reference to a scientific basis-instrumental music has gradually invaded the realms of sentiment and imagination, has extended and amplified her forms of expression, and called to her aid new resources in the tone-colouring afforded by the timbre of her various organs of speech, till in the Symphony, as developed by Beethoven, we have some of the deepest and most intense expressions of poetic feeling which have ever stirred the hearts of mankind. After such a triumph an anticlimax was inevitable; and though we can by no means say that the poetic fire has been quenched-though new and genuine voices have spoken to us since then, if not with the same deep pathos, yet in tones which have the touch of original geniuswe cannot expect but that music, following the analogy of all previous forms of art-creation, should have its winter, too, of pale misfeature;' nor can we shut our eyes to the signs that we are passing from the great period of spontaneous musical art into the literary and self-conscious phase which usually marks the decline of an art; the period of weighing and criticising, defining principles and aims, which has never hitherto been largely indulged in until the minds of men, set free from their absorbing interest in the production of great works, have been at leisure to regard their art as a subject for speculation and theorising. If, however, we find the present crisis in musical art characterised by this peculiarity, that these very critics themselves proclaim the decease of music in regard to its hitherto accepted forms, while they point to a composer who promises to give renewed and even higher life to the art by leading its streams into a new channel; if this musical prophet bases his claims not only on critical writings displaying, in spite of some bigotry and one-sidedness, a distinct and in some respects a consistent theory, but upon compositions of the most ambitious character in regard to scale and elaboration; if these compositions have found acceptance with a considerable and apparently increasing public; such a claim certainly merits serious and impartial consideration from all who are interested in the art, more especially at a juncture when the subject seems, for the time at any rate, to have laid hold of the public mind in this country to an extent which a few years since would certainly not have been anticipated.

It is not very easy for English critics on Wagner to obey the usual recommendation from the Bench to the jury, and to dismiss from their minds all they have previously heard in regard to the case.' The composer was for many years heard of in this country only as a kind of impracticable musical madman. We learned incidentally how Herr Wagner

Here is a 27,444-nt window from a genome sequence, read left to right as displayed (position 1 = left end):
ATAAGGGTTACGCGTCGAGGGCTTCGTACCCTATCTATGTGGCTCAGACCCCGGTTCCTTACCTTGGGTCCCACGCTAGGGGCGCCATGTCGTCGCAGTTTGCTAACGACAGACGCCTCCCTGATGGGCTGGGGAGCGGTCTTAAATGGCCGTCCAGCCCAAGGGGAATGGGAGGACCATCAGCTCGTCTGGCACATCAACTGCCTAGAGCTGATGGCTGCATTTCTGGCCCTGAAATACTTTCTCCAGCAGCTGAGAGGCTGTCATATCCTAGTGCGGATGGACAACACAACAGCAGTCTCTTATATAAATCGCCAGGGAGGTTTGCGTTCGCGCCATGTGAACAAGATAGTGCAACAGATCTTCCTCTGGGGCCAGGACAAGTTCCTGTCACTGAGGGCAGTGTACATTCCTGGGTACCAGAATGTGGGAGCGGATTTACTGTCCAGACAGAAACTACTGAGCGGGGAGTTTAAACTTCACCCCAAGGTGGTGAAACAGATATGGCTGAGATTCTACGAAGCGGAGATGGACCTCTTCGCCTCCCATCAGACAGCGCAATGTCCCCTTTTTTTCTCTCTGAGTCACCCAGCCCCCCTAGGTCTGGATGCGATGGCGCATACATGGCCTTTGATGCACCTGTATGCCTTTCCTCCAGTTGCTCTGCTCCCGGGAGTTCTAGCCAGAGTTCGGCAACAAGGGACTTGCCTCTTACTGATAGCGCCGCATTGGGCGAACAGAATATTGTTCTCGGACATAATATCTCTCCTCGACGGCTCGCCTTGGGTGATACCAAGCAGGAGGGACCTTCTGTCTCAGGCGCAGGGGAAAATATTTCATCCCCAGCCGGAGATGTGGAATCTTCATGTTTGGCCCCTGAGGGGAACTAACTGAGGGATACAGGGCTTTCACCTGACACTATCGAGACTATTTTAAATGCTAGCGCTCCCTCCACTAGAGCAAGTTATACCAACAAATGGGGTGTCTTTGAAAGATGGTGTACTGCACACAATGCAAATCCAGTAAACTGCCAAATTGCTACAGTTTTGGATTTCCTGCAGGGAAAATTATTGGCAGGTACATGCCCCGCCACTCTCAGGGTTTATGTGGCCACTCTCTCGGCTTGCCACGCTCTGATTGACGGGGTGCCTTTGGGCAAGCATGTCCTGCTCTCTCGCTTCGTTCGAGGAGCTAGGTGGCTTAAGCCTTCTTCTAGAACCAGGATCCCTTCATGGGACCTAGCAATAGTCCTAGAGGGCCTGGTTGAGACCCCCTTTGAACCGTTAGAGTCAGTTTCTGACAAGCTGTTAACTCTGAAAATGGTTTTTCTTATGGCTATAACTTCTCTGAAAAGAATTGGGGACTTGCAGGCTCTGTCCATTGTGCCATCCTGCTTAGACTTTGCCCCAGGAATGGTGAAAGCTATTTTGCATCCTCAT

had determined to extinguish operatic stars' and put down melody; how he was his own poet; how he kept a king to pay for the performance of his operas. Peripatetic English critics who had sat through performances of operas on the new system, brought home pathetic accounts of the manner in which they had been wearied- insulted' was the word used in one case-by combinations of sound without tune, offered to their unwilling ears as music.' An engagement to act as conductor of the London Philharmonic Society, which it was supposed might receive some fresh impetus from what was certainly regarded as a sensational appointment, at one time brought Herr Wagner temporarily into direct relation with the musical world of England. The connexion was short; the Society and their conductor mutually failed to appreciate each other, and the latter shook the English dust from his shoes without having done anything to convince the insular Philistine of his claim to be regarded as the great musical light of the day. It is only during the last two or three years that, owing mainly to the exertions of the composer's allies among what may be termed the Anglo-German musical colony in this country, it has been admitted that there is at least more method in Wagner's madness than had been supposed, and that at all events, whether right or wrong, he and his friends are determined that he should be heard. In spite of the violent and almost rabid partisanship of the latter, however (which has made almost as many enemies as friends to the cause), we should probably have waited a good many seasons longer for an opportunity of hearing any one of his works in England, but for the conviction, occurring as it would seem simultaneously to the managers of our two great theatrical establishments, that Wagner could be made to 'pay;' a consideration which of course operated like magic, and we had the spectacle of two rival houses' each playing Danaë to the golden shower, and crowds struggling for places to hear what a few years before would have been scouted as an absurdity. It is not our purpose here specially to review 'Lohengrin,' which thus became the fashionable excitement of the last operatic season. We are concerned rather with the general principle and tendency of Herr Wagner's theory and practice in the art, of which the work in question is hardly a typical development, and which infers a more radical and extended bouleversement of orthodox notions on music than was suspected, probably, by the majority of the thousands who went to hear what they regarded as merely a new form of opera. It may be most convenient, however, to examine Herr Wagner's